An unknown captive escapes Rose's basement, so Rose returns to the beach house to inform Alan and Walden Schmidt (Ashton Kutcher) that Charlie is alive. While in Paris, Rose caught Charlie in bed with a hooker, a mime and a goat. She tried to avenge his infidelity by pushing him into the path of an oncoming train, but the goat took the fall instead. Rose imprisoned Charlie in her dungeon until he escaped. Evelyn and Rose go into hiding, while Walden and Alan go to a police station and talk to Lieutenant Wagner (Arnold Schwarzenegger). Returning to the house, they find life-size cardboard cutouts of themselves wearing nooses with targets on the chests. Frightened, Alan calls his ex-wife Judith (Marin Hinkle) and several past girlfriends to tell them how much they each meant to him. Walden also calls two of his ex-girlfriends to apologize for how he behaved with each. All the women feign emotion while being generally dismissive.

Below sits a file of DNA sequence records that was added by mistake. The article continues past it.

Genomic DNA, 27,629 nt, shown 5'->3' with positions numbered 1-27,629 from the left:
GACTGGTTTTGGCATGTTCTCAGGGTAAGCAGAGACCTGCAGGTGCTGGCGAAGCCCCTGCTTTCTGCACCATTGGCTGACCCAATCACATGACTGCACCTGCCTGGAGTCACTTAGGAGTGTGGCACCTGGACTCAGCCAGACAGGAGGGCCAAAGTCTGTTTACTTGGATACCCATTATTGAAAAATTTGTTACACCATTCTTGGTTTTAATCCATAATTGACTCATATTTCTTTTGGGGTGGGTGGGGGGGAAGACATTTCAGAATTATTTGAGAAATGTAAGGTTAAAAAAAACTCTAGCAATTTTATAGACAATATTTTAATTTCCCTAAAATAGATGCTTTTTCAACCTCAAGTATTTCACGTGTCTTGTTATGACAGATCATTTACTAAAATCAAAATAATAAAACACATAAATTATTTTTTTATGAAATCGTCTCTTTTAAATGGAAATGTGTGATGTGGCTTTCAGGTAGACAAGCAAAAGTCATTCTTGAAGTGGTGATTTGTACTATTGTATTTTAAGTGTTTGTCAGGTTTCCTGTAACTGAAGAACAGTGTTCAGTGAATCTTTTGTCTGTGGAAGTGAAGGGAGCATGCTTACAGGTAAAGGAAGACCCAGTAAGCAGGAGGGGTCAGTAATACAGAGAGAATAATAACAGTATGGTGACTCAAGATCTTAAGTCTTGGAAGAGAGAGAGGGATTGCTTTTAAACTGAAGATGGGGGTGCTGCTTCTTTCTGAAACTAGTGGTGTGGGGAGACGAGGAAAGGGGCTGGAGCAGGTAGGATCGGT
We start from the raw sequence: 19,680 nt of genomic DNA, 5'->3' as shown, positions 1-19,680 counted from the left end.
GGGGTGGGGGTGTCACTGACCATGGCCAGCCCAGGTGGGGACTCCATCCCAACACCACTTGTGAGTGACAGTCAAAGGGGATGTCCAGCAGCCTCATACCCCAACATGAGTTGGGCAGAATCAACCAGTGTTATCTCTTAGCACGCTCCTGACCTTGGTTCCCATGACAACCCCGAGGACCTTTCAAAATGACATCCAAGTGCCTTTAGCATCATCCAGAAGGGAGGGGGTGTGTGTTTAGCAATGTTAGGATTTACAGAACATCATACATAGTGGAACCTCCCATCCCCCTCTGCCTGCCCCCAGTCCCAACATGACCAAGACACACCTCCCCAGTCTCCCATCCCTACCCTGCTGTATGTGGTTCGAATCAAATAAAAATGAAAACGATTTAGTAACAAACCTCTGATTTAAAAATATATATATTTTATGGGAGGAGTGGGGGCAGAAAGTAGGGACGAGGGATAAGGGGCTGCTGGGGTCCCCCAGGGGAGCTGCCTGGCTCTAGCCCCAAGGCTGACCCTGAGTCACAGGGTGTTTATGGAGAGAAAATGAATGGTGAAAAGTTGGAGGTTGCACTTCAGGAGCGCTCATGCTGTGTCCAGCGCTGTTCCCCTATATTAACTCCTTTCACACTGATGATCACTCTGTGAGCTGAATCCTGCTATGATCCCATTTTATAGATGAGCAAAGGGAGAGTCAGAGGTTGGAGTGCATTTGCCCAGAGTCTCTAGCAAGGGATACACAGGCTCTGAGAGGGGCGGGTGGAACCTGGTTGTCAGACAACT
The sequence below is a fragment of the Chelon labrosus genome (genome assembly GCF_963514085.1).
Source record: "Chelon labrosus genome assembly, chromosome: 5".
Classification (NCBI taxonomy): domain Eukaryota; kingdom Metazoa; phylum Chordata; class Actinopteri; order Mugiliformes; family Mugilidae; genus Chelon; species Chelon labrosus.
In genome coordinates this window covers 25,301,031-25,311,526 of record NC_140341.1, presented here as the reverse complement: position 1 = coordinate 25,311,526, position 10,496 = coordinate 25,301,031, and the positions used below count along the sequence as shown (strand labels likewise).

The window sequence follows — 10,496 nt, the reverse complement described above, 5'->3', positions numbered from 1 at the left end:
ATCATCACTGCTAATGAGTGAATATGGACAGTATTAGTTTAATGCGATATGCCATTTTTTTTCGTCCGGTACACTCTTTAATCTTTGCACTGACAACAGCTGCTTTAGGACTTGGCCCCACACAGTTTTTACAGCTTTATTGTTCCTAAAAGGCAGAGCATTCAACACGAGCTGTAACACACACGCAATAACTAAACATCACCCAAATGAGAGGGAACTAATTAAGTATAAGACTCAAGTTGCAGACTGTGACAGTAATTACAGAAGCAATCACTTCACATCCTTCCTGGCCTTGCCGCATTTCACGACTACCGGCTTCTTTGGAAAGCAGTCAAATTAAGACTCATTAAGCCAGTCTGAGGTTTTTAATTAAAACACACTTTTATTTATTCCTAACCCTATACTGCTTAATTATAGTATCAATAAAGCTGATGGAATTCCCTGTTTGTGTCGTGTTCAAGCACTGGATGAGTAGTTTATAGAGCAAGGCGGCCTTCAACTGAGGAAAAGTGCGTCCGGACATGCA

Alan's son Jake (Angus T. Jones) shows up at the house, having left the Army and married a Japanese woman. He mentions having received a $250,000 check and a note reading, "I'm alive" before gambling with the money in Las Vegas, yielding $2.5 million in winnings. After Jake leaves, Wagner calls Alan and Walden to tell them he has captured Charlie, but the man is actually Christian Slater dressed in attire similar to Charlie's. Alan, Walden and Berta (Conchata Ferrell), believing Wagner, celebrate. A helicopter carrying a grand piano like Charlie's approaches the house, and the three ponder whether Wagner caught the right man, but quickly brush it off. Charlie, shown only from the back, walks up to the front door and rings the bell. Before anyone answers, he is killed when the helicopter drops the piano on him. The camera then pulls back to reveal the series' set and Chuck Lorre, sitting in the director's chair. He says "Winning!", breaking the fourth wall, just before a second grand piano falls on him.